I recently moved to Southern California from New York with my husband and our two children, ages 6 and 3. As anyone would, I had my reservations about the move. Would my kids miss their grandparents? Would they be able to make friends easily? What if they hate the weather (as if that is possible!)? How will they adjust? Well, the answers to all of those questions are – just fine!!
Both of them transitioned seamlessly into our new lifestyle of going to the beach after school, playdates at the park and swimming in October. They both made friends and love their schools. My husband is excelling at his job and loves his career.
And then there’s me….
I’ve been working since I was 16. There has never not been a time where I had a job. I worked as a camp counselor, worked in retail, waitressed, tended bar, even worked in a head shop in college selling posters and “water pipes”. After college I went on and got a “big girl job” as a Buyer’s assistant, eventually moving on to become a Buyer for a major retail corporation. I left the corporate world when my husband and I decided to have kids to focus on raising our family. I started working part time so that I would be able to be home as much as possible with the kids, but when my husband’s job offered him a promotion to move out to the west coast, I knew that working even part time wasn’t going to be an option for me. I would have no support system in California. We were fortunate enough to have both sets of parents within 10 minutes of us back in New York, but when we moved out west we would literally be doing it all on our own. We knew no one. So the decision we made was that I would stay home full time with the kids at least for the first year until we all got acclimated to our new surroundings, and my husband would work. It was the first time in my entire adult life that I had no job, no income, no place to be every day to earn a paycheck.
At first I was embarrassed to admit that I was a stay at home mom. I felt the pity in the way people would respond with, “Oh, well at least you get to be with your kids.” As if being a stay at home mom wasn’t my choice. As if I was somehow conned into it by my husband that he should go out and work and that I really needed to stay home with the kids in order to be a good mom. Then came the guilt. I felt guilty for not being able to provide financially for my family. I felt bad that every bill, every meal, every article of clothing, birthday gift, Christmas gift, vacation and after school activity, fell on my husband financially. I felt as though if I wasn’t contributing financially to the household, then I wasn’t contributing at all.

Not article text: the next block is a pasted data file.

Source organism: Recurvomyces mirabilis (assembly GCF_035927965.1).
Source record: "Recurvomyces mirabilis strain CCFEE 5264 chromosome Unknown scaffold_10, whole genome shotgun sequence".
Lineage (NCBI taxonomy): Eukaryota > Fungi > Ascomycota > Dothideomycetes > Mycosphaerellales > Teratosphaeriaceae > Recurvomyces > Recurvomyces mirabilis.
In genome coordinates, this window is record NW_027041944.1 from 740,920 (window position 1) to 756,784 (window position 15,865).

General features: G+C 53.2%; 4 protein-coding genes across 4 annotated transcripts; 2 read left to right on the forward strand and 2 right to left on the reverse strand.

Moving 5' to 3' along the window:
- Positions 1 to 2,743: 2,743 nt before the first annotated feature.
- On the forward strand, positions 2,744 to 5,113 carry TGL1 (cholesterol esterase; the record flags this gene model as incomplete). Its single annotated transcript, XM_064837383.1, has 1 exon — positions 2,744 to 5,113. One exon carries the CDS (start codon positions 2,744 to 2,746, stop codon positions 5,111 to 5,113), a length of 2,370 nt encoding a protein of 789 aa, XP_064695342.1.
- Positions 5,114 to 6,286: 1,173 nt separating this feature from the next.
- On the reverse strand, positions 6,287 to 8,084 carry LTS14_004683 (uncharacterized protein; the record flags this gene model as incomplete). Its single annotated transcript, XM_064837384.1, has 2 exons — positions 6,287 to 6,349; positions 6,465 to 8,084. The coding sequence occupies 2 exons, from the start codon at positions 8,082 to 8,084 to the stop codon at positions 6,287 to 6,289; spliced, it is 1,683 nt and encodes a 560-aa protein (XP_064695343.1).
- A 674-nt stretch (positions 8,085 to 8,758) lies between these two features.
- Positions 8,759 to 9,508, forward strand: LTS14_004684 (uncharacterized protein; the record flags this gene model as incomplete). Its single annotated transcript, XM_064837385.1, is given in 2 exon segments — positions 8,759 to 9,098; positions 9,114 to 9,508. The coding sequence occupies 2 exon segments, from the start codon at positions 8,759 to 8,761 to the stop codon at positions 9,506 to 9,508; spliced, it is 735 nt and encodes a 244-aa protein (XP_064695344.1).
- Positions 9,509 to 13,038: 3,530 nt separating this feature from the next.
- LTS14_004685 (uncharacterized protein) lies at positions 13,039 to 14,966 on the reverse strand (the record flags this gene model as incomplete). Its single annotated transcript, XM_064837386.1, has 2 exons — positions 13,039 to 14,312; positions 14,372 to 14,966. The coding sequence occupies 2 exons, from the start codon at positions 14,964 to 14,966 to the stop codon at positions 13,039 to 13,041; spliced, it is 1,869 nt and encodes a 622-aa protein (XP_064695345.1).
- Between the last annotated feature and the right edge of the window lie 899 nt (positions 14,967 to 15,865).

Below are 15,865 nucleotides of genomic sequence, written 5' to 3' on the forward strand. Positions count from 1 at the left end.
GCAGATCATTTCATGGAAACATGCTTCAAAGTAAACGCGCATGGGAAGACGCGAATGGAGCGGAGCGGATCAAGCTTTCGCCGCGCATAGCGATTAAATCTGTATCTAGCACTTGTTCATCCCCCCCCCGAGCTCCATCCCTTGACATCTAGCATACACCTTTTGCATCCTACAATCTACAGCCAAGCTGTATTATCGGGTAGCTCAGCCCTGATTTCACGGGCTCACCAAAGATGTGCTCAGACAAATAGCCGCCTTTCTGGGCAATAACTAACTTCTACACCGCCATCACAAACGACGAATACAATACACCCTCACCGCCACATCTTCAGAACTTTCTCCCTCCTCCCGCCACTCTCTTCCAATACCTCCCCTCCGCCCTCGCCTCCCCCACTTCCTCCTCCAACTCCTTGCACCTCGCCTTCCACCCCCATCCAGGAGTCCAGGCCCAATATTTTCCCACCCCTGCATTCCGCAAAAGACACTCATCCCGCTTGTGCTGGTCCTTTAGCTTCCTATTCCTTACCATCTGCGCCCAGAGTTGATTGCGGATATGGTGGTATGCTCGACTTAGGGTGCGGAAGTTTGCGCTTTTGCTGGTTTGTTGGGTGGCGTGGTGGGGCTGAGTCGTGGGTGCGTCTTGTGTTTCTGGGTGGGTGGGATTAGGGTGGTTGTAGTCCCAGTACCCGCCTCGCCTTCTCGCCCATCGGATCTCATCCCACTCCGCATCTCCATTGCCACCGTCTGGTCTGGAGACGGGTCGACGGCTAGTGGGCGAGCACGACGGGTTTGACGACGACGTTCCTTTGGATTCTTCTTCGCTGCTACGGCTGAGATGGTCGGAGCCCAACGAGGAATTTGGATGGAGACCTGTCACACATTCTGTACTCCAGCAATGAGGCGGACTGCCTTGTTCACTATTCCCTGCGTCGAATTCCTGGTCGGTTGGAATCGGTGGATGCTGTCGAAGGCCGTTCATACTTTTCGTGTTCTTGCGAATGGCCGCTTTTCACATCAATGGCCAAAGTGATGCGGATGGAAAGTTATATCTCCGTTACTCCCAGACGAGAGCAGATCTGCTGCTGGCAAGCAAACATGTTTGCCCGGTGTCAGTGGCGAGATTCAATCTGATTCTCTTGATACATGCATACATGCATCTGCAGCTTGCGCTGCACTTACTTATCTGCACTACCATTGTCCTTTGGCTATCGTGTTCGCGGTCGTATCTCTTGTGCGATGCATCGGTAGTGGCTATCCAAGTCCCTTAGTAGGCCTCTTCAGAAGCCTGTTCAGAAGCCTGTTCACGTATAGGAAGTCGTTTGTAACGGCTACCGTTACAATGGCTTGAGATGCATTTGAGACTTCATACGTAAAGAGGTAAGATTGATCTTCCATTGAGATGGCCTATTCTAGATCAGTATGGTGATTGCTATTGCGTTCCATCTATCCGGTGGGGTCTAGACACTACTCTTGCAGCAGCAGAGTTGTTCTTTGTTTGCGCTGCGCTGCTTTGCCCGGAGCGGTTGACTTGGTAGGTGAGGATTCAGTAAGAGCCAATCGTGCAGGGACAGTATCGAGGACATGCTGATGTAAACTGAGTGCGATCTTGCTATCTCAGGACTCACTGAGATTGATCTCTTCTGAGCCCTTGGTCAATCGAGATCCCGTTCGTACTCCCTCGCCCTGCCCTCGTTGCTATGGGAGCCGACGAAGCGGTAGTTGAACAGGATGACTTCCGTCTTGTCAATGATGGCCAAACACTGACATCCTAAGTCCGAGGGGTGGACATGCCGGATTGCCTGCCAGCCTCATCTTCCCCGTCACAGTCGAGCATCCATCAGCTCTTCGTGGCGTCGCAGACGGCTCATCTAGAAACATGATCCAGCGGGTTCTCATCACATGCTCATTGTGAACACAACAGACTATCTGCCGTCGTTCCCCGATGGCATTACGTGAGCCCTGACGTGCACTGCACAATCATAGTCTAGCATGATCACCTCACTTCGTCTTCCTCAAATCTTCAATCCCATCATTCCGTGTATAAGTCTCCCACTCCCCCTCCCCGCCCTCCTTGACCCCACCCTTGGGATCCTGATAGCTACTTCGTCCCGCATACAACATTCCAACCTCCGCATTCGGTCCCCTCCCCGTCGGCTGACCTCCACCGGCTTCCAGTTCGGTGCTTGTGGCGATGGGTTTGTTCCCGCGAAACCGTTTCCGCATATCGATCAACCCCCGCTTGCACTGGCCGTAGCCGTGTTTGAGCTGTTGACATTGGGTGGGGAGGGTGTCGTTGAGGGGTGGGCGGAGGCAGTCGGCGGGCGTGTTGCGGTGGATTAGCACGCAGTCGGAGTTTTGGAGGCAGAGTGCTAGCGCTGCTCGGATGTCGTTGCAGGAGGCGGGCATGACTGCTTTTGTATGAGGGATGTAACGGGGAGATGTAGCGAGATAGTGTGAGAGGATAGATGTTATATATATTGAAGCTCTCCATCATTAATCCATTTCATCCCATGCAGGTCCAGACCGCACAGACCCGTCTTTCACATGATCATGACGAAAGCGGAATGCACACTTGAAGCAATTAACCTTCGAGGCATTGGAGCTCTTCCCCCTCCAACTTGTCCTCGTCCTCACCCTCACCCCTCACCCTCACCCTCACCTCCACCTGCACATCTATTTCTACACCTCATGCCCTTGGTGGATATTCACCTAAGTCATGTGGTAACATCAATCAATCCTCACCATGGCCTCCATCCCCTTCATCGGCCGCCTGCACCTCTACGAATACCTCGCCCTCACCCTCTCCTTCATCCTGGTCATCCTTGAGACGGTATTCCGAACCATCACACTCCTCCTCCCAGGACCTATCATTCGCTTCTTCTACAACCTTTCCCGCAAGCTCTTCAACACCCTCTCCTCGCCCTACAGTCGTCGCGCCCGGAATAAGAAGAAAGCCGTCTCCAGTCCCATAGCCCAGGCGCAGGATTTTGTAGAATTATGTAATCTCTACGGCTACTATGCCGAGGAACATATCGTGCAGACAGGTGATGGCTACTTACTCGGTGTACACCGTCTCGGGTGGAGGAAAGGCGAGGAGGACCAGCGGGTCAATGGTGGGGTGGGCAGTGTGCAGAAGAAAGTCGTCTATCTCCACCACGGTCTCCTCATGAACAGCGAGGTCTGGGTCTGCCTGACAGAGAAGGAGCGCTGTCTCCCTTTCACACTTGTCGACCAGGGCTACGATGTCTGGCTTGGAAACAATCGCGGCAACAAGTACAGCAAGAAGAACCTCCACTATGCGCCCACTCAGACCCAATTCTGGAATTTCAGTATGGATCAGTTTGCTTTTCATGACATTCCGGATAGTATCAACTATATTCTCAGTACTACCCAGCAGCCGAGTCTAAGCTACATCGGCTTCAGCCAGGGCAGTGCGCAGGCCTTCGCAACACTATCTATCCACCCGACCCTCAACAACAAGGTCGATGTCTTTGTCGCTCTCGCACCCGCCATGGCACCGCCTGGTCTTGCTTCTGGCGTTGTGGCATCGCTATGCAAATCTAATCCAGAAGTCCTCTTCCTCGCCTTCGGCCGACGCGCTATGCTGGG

A few months into living in California, another stay at home mom friend of mine called to see if I wanted to meet up for lunch before we had to pick our kids up from school. It sounded wonderful. An hour of kid free adult time where I could finish my meal in peace and talk about something other than potty training and math homework. Heaven. Unfortunately, I was up to my ears in laundry, had to get dinner started in the crock pot and clean the bathrooms all before I needed to pick up the kids two hours later, only to have to shuttle them to whatever after school activities or play dates were planned for the day. I declined and told her “Maybe next week”, fully knowing that even that was more than likely not going to happen! It wasn’t until later that evening when my husband got home from work and told me about this great new taco place he went to for lunch that I realized, I hadn’t even had the chance to eat lunch that day!
I then started to really think about all that we as stay at home moms do every day. We essentially do the jobs of at least five highly paid professionals, and we do it for free! Chefs get paid to cook for you, housekeepers get paid to clean up after other people, babysitters earn a paycheck looking after kids, teachers get paid to teach and chauffeurs get paid to shuttle us around where we need to be! We could easily be raking in six figures if stay at home mom was a paid job!
I have come across a lot of stay at home moms lately who feel or felt the same way I did. That if they couldn’t contribute financially, that they were somehow failing their families. Ladies, you are not alone!! So many of us newly stay at home moms feel this way! Even though we may not be contributing any money into our house, the work we are doing is worth so much more than any paycheck could give. Know this! Own this.
Over the last few months my feelings of guilt have subsided. I am no longer embarrassed to say that I am a stay at home mom. You know why? Because I am a bad ass stay at home mom. I rock at mommin’! I am raising two tiny humans. I am teaching them to be kind, to have faith, and to be the best that they can be every day. I am showing them that their mother loves them so much that she would give up the life she had before, just to make sure that they grow up to be decent, thoughtful human beings. I am teaching them self-worth, and with that, recognizing my own.